Thursday, 15 March 2012

Best Games of 2011: Number Three

This is Day 3 in a series. You might want to check out the previous day, or start at the introduction.

The Elder Scrolls V: Skyrim

So, this was the most difficult choice. I couldn't decide if Skyrim should get third place or second place. Apparently, I decided that it deserves third. Interesting...

Skyrim was a very difficult game for me to get into. I loved its predecessor, The Elder Scrolls IV: Oblivion, when it came out in 2006. I bought it on launch day, and played it for hours. Over 110 hours, actually. I couldn't get enough of the massive, vibrant, alive world. There were so many quests, and I had to do them all! And I did. I memorized the towns, and to this day I can still name most of them and put them on a map.

The Dragonborn, standing on a rock, surrounded by mist.
Dovahkiin, Dragonborn!
Skyrim, on the other hand, I didn't like right off the bat. I played it for a little while, but stopped shortly after the introduction. I went on to playing other games. I've been trying to figure out why this is, and I think that I have an answer. The games aren't that different from each other. The basic idea behind both of them is the same. You have the same massive, beautiful landscape full of places to explore and creatures to encounter. They both have many vibrant, populated cities, full of people with stories and quests. No, the change was in me. Back in 2006, I had different expectations and wants from video games. I had just bought my first Xbox 4 months before, and so hadn't played all that many games yet. Oblivion was a new thing to me: complete freedom, with the ability to explore at my own pace. The main story was not the focus, the adventure was. I ate it up.

Now, it is six years later, and I have played many, many more games. My view of RPGs as a whole has changed, due mostly to Bioware. Mass Effect is a completely story driven experience, which is counter to the idea behind The Elder Scrolls series. My favourite game ever, Alan Wake (which the mountains of Colorado are reminding me of right now...) was originally going to be an open world game with freedom, but the developers changed their plan part way through the dev cycle and made it a linear story driven experience. I think that this was a great plan, because it allowed them to set the pacing and directly set the atmosphere and the suspense of the game. Another game that I loved, Enslaved: Odyssey to the West, was also a story driven game. Well, actually it was gameplay driven with the story existing to move between set pieces, but the story was good.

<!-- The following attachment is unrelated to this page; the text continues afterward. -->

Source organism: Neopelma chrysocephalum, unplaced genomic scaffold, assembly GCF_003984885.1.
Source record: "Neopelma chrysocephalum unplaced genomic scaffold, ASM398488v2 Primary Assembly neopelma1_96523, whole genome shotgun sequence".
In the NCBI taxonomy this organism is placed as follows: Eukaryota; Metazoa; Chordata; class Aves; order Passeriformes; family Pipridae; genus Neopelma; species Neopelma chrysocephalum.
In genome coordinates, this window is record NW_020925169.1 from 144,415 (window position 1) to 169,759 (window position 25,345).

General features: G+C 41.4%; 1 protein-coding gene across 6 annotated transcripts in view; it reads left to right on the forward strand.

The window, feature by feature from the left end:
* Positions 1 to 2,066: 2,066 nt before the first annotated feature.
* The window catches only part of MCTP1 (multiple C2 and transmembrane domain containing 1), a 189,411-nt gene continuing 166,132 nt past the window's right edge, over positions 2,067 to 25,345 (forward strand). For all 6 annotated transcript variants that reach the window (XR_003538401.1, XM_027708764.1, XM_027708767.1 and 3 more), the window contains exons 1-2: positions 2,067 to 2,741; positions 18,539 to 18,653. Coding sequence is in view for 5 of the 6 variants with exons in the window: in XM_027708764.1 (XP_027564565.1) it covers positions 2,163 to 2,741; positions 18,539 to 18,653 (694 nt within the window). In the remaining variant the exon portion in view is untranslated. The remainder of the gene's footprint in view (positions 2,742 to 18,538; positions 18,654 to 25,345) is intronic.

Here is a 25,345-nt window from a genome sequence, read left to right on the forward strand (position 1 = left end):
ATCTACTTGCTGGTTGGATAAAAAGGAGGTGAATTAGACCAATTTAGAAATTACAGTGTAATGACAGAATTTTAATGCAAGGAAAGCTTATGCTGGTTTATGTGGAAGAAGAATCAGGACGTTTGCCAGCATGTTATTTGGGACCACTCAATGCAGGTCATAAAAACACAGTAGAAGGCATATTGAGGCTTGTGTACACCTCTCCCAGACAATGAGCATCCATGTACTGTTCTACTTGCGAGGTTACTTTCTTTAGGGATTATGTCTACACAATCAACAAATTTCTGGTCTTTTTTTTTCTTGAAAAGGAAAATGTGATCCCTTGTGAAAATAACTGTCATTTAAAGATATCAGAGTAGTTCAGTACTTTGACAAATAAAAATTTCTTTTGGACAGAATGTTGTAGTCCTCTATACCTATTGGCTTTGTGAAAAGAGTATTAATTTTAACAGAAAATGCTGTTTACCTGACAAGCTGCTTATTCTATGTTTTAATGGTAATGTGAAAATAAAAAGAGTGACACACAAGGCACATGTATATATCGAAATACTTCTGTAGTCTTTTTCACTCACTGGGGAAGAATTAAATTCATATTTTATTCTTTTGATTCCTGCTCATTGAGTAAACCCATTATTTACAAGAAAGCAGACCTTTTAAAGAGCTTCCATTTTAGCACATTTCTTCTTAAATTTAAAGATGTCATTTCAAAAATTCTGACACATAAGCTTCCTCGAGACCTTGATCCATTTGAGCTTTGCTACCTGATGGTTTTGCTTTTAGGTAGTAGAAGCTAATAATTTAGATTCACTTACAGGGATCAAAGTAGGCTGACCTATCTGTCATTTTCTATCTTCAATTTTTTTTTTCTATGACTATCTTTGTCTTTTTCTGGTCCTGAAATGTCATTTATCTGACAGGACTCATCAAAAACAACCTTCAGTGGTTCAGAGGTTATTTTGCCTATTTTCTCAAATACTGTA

All that to say, I have come to appreciate story over any other features of a game. As such, Skyrim does not fit that bill. That is why I hadn't spent all that much time playing it. Over Christmas Break, while I was in England I lent my Xbox and Skyrim to my sister, who spent the entire week playing it. She loved it to death, much like I had done with Oblivion six years ago. Some time in February, I decided to give it another crack, and I ended up far more captivated by the game. I found the quests less boring, the combat more exciting, and the exploring more fulfilling. I'm not sure why. It may have to do with the fact that I had seen many other people playing it and having a good time, so I had realized that I could have a good time too. I'm not entirely sure. All I know is that the game was fun again.

The gameplay is fairly straightforward. You run around doing things, and whatever you do, you gain experience points in that skill. That way, the game will tailor your character to your gameplay style. If you want to be a mage, all you have to do is use magic. If you want to be a warrior, use weapons. You have multiple choices of what weapon classes you want to use, or what schools of magic. It's all fairly standard fantasy stuff, but that's not a bad thing. The camera allows for third person, but it still sucks, so the game is played from a first person perspective.

A screenshot in the first person, with a sword in one hand and a fireball in the other, about to attack a troll.
Gameplay in Skyrim is first-person.
The story is, like I was saying, unimportant. I haven't finished the main quest yet. Or really any of the side quest lines, except for the Collage of Winterhold (Mage's Guild). However, the other questlines are shaping up in pretty interesting ways, so I'm excited to see where they're going. The number of quests that exist is through the roof. I can see that if I try to do them all, I will easily break my record for time spent in Oblivion.

One of the biggest improvements over Oblivion is the menu / inventory system. Instead of having a massive table with all of your info in it, it is condensed into a sleek hub system that is quite intuitive, and fairly quick to navigate. Not always fast, but quite straight forward. They introduced a new way to do the favourites menu, which doesn't have a cap on the number of items that can be placed in it, so the "quick" favourites menu can actually be quite slow to use at times.

A problem that I have with it is the fact that it is a game by Bethesda. They always release games that are full of bugs, so it was quite broken when it was first released. In fact, it is still broken. However, none of the bugs has erased my data or anything yet. Mostly just quirky things that are fun to laugh at.

Skyrim is a massive game. Although it can have a steep learning curve, it seems to be a good game for people who are not casual gamers, but beginners. However, unless your games must be flawless, or you can only play story driven games, I recommend it to everyone.

Full Series

Day 2Number Four
Day 3: Number Three
Day 4Number Two
Day 5Number One

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